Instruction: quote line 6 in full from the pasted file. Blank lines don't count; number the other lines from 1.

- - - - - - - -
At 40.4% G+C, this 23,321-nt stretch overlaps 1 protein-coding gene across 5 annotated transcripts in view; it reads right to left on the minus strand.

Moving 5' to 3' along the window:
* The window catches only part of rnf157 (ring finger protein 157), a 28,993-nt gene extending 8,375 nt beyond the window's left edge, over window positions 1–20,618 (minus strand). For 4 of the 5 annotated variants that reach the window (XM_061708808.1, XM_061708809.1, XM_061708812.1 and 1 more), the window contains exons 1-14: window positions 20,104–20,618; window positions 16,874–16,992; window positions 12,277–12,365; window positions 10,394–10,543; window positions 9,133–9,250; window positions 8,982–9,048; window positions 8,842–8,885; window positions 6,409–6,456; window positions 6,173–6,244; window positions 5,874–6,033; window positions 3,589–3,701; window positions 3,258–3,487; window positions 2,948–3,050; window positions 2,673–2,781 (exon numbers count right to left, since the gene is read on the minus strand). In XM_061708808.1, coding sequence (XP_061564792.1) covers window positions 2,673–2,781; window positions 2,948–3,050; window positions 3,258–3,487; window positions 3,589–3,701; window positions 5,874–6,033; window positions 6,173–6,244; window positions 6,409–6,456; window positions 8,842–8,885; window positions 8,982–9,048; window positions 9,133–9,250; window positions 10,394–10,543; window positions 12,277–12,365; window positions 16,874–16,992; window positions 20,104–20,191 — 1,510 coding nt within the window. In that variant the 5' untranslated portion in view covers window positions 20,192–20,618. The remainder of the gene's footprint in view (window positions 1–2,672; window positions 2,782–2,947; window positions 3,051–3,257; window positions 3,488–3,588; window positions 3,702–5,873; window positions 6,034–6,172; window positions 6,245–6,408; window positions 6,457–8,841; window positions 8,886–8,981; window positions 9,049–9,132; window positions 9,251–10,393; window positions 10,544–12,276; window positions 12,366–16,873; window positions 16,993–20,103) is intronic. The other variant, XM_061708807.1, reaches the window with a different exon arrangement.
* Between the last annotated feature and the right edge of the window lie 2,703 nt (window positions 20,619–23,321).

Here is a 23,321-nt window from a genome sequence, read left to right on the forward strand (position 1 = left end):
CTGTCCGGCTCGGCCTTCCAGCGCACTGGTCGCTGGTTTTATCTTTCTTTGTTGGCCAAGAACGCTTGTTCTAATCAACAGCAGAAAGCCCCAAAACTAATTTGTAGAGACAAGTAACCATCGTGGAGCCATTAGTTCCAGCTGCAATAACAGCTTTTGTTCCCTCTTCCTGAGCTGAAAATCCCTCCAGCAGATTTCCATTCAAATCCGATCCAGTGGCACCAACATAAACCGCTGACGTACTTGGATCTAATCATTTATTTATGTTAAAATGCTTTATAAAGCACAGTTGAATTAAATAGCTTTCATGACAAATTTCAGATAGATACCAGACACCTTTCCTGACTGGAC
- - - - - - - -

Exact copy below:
CTGTCCGGCTCGGCCTTCCAGCGCACTGGTCGCTGGTTTTATCTTTCTTTGTTGGCCAAGAACGCTTGTTCTAATCAACAGCAGAAAGCCCCAAAACTAATTTGTAGAGACAAGTAACCATCGTGGAGCCATTAGTTCCAGCTGCAATAACAGCTTTTGTTCCCTCTTCCTGAGCTGAAAATCCCTCCAGCAGATTTCCATTCAAATCCGATCCAGTGGCACCAACATAAACCGCTGACGTACTTGGATCTAATCATTTATTTATGTTAAAATGCTTTATAAAGCACAGTTGAATTAAATAGCTTTCATGACAAATTTCAGATAGATACCAGACACCTTTCCTGACTGGAC